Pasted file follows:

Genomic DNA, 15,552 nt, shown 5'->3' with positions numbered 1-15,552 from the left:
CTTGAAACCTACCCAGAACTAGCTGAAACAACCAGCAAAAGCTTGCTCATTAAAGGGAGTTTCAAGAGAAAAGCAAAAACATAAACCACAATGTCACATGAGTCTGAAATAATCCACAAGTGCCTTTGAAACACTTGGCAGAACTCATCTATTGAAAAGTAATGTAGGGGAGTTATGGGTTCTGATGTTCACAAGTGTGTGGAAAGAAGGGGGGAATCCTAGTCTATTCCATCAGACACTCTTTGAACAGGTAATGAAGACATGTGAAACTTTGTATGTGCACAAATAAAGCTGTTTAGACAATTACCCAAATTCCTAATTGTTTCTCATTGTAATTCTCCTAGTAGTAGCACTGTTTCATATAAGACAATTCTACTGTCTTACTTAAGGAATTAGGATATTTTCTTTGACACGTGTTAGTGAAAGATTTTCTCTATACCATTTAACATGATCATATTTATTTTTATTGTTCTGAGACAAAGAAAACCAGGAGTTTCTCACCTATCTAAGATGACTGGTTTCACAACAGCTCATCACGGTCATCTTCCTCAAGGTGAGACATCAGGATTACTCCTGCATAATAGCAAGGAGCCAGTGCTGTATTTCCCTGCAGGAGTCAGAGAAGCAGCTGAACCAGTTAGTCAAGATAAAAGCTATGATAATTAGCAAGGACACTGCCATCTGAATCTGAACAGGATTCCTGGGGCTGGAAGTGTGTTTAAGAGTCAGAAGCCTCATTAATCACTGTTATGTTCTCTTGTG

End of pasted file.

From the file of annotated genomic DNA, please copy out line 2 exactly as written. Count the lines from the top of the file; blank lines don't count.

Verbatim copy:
CTTGAAACCTACCCAGAACTAGCTGAAACAACCAGCAAAAGCTTGCTCATTAAAGGGAGTTTCAAGAGAAAAGCAAAAACATAAACCACAATGTCACATGAGTCTGAAATAATCCACAAGTGCCTTTGAAACACTTGGCAGAACTCATCTATTGAAAAGTAATGTAGGGGAGTTATGGGTTCTGATGTTCACAAGTGTGTGGAAAGAAGGGGGGAATCCTAGTCTATTCCATCAGACACTCTTTGAACAGGTAATGAAGACATGTGAAACTTTGTATGTGCACAAATAAAGCTGTTTAGACAATTACCCAAATTCCTAATTGTTTCTCATTGTAATTCTCCTAGTAGTAGCACTGTTTCATATAAGACAATTCTACTGTCTTACTTAAGGAATTAGGATATTTTCTTTGACACGTGTTAGTGAAAGATTTTCTCTATACCATTTAACATGATCATATTTATTTTTATTGTTCTGAGACAAAGAAAACCAGGAGTTTCTCACCTATCTAAGATGACTGGTTTCACAACAGCTCATCACGGTCATCTTCCTCAAGGTGAGACATCAGGATTACTCCTGCATAATAGCAAGGAGCCAGTGCTGTATTTCCCTGCAGGAGTCAGAGAAGCAGCTGAACCAGTTAGTCAAGATAAAAGCTATGATAATTAGCAAGGACACTGCCATCTGAATCTGAACAGGATTCCTGGGGCTGGAAGTGTGTTTAAGAGTCAGAAGCCTCATTAATCACTGTTATGTTCTCTTGTG